Airflow is not just a car: new logo, “startup” mentality promised

Airflow Graphite

The Chrysler Airflow concept is old news now; the electric crossover was shown at the Consumer Electronics Show and made the papers a while back. But today, a new Graphite Airflow concept added to the story—mostly in ways that aren’t related to the car itself (whose details you can find in our original story).

airflow dashboard

The current Airflow concept looks very similar to the first, other than the new Galaxy Black paint, inspired by the urban life, and the copper accents—which go up the A-pillars, though it’s hard to see in the photos—inspired by Manhattan’s night time skyline. The copper accents inside lead to a shared theme with the exterior, as the unique 22-inch wheels have a copper face.

The “crystal trim” stop-start button and shifter show more—the new Chrysler wing logo, taken from the appearance of the current Pacifica front end, traced from headlight to headlight, with the wing badge portrayed underneath. The original wing is now the “under-wing.” It is certainly more distinctive than wings which have been used by numerous other brands.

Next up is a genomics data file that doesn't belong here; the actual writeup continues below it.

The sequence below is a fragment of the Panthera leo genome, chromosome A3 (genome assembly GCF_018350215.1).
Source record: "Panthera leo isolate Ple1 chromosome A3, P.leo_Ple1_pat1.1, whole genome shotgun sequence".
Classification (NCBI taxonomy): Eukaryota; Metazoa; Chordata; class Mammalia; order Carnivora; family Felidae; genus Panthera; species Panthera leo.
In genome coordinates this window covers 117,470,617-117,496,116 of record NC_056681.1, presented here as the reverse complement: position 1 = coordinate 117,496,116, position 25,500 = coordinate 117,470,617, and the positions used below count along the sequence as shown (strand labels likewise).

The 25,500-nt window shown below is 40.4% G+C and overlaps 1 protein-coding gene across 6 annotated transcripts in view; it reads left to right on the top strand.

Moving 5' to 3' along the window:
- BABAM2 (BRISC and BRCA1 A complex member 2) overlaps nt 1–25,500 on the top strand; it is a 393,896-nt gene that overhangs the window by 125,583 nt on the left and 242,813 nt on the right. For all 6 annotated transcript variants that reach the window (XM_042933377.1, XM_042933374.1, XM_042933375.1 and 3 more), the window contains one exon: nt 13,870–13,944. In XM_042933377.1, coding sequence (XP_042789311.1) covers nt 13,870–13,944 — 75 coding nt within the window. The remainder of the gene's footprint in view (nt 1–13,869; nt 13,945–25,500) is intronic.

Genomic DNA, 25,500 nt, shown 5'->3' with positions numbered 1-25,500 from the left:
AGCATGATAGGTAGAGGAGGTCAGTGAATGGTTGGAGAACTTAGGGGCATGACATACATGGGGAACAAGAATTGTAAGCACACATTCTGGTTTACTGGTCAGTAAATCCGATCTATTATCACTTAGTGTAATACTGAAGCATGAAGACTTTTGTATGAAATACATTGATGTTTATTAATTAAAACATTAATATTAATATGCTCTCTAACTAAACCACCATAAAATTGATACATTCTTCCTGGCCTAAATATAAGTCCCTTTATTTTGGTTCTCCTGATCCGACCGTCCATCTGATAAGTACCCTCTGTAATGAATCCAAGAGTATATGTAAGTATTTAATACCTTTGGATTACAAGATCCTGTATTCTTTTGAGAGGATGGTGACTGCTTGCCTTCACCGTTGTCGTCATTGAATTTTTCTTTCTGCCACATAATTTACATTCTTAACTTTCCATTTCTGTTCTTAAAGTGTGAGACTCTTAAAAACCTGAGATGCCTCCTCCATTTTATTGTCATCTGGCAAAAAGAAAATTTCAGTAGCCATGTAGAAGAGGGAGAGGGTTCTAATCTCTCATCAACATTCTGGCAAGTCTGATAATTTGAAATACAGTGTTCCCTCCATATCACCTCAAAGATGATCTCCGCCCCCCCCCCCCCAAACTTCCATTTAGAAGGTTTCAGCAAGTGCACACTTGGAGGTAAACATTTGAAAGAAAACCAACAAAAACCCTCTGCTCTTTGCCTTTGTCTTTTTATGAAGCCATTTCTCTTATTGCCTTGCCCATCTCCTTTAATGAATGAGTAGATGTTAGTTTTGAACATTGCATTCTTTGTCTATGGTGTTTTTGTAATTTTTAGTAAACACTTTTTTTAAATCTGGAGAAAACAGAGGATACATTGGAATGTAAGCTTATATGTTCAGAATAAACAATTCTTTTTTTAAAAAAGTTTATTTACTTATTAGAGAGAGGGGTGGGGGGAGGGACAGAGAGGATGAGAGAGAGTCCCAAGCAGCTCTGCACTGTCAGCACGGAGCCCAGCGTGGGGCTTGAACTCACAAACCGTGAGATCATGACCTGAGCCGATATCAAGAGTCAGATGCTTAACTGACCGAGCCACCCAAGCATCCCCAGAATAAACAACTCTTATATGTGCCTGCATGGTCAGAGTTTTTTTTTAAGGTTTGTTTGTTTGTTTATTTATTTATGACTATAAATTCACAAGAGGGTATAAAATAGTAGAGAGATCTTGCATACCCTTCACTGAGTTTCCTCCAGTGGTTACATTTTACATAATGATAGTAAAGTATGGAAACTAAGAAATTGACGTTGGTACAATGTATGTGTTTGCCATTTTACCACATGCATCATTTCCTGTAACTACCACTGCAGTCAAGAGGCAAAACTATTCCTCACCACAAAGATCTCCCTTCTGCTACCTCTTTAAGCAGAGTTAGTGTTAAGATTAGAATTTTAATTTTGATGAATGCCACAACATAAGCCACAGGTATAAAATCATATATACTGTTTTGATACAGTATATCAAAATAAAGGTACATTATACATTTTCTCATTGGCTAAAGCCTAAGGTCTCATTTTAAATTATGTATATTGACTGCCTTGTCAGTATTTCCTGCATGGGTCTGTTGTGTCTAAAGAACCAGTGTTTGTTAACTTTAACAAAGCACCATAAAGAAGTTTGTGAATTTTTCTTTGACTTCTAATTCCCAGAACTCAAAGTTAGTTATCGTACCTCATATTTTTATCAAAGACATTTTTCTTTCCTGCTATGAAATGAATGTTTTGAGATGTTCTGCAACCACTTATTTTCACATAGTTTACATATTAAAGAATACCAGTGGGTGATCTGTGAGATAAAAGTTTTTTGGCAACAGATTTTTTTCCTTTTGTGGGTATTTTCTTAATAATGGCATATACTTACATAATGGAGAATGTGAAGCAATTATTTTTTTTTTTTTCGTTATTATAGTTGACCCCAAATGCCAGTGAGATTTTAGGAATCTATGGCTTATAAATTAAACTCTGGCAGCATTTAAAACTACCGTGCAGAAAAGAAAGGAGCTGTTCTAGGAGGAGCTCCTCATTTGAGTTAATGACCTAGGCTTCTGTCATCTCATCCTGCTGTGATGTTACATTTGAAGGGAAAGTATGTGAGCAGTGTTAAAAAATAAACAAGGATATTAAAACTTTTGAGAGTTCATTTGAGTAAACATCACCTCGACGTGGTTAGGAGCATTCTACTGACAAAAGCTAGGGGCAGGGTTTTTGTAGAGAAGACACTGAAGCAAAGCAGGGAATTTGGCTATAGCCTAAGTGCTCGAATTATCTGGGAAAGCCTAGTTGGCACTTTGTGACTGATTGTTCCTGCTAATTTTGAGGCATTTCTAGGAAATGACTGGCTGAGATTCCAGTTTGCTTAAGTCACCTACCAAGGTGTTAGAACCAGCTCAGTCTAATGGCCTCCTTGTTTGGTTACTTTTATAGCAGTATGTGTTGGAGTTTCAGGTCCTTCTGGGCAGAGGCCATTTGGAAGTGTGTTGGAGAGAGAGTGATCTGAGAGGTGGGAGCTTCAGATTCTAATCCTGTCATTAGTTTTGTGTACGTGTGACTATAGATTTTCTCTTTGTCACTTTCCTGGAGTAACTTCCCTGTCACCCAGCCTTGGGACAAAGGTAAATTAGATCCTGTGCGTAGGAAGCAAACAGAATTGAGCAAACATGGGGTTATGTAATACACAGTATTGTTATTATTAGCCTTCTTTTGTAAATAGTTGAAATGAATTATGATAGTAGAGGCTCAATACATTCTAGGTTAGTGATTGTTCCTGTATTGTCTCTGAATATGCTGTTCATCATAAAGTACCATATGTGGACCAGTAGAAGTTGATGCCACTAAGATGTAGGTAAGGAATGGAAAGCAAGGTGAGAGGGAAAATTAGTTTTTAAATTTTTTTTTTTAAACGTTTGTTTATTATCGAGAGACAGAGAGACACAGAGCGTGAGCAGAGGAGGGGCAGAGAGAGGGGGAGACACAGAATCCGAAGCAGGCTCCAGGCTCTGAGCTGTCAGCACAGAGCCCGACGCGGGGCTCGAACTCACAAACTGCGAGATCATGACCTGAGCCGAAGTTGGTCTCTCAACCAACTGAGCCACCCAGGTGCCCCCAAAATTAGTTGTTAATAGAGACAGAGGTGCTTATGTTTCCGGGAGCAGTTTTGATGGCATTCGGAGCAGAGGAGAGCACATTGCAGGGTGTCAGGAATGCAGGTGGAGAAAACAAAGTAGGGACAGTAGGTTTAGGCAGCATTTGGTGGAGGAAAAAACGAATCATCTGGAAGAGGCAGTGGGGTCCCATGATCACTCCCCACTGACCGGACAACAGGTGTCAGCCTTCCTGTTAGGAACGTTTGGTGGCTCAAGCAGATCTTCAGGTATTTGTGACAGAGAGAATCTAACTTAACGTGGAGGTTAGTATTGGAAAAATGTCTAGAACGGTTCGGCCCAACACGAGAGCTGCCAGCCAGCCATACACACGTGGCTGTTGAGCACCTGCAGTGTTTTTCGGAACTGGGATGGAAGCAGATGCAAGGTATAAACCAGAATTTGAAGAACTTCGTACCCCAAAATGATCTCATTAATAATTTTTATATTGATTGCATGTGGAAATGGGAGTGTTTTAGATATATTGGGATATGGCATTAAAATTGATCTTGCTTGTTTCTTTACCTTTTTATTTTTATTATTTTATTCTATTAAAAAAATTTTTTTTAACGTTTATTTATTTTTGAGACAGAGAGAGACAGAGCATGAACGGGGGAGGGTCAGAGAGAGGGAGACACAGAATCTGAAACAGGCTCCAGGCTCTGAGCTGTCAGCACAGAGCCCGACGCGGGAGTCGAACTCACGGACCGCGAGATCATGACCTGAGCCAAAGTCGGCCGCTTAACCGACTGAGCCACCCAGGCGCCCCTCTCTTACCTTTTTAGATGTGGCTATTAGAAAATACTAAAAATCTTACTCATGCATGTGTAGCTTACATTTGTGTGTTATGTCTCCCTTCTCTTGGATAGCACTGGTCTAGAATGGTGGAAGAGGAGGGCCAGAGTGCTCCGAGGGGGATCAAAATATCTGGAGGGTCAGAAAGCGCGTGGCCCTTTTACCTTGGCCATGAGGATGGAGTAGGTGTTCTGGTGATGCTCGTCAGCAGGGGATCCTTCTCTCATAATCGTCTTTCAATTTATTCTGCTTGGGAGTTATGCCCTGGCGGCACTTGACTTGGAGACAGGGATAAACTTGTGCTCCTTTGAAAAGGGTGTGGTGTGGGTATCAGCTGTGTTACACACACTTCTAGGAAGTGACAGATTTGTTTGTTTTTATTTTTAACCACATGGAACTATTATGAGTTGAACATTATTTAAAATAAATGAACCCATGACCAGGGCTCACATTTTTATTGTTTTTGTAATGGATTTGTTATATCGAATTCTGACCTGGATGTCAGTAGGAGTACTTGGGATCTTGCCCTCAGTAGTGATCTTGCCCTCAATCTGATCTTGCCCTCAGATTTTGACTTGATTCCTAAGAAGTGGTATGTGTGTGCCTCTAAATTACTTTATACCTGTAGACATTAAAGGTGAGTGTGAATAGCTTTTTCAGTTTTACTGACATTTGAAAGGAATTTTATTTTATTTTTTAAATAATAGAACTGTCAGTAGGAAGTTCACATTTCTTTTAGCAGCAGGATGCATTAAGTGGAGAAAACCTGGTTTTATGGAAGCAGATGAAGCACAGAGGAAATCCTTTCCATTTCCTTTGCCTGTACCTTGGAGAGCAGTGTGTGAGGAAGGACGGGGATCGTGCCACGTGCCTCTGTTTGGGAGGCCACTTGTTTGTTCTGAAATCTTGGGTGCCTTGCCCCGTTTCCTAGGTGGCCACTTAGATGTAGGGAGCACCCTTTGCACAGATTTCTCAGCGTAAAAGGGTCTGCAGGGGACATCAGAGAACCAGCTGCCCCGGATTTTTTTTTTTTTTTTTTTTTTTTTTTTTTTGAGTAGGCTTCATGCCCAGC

The Airflow uses the new STLA Brain system, which allows over-the-air updates and feature additions. Seats have video cameras for conference calls, and the audio can be digitally restricted to individual seats. As a reminder, Chrysler is to be all electric by 2028 .

The other big news brought by Chris Feuell today is that Chrysler will be focusing heavily on the customer experience throughout their full lifecycle, though she was fairly short on details of how this would happen.

Feuell and Airflow

In the past, Chrysler has not always found dealers eager to cooperate in improving the customer experience. Stellantis did report that they were eager to start on direct sales, and the new Project Ingenuity aims to bring customers into the design phase.

Feuell and white airflow

She also said Chrysler would streamline the buying process and start to perform like a startup, moving faster and providing better services throughout customers’ lifecycle.

The Airflow’s interior was locked, but you can see the rectangular steering wheel—a feature of some past Chryslers—and the front and rear displays.

Finally, this is the press photo:

airflow graphite photo

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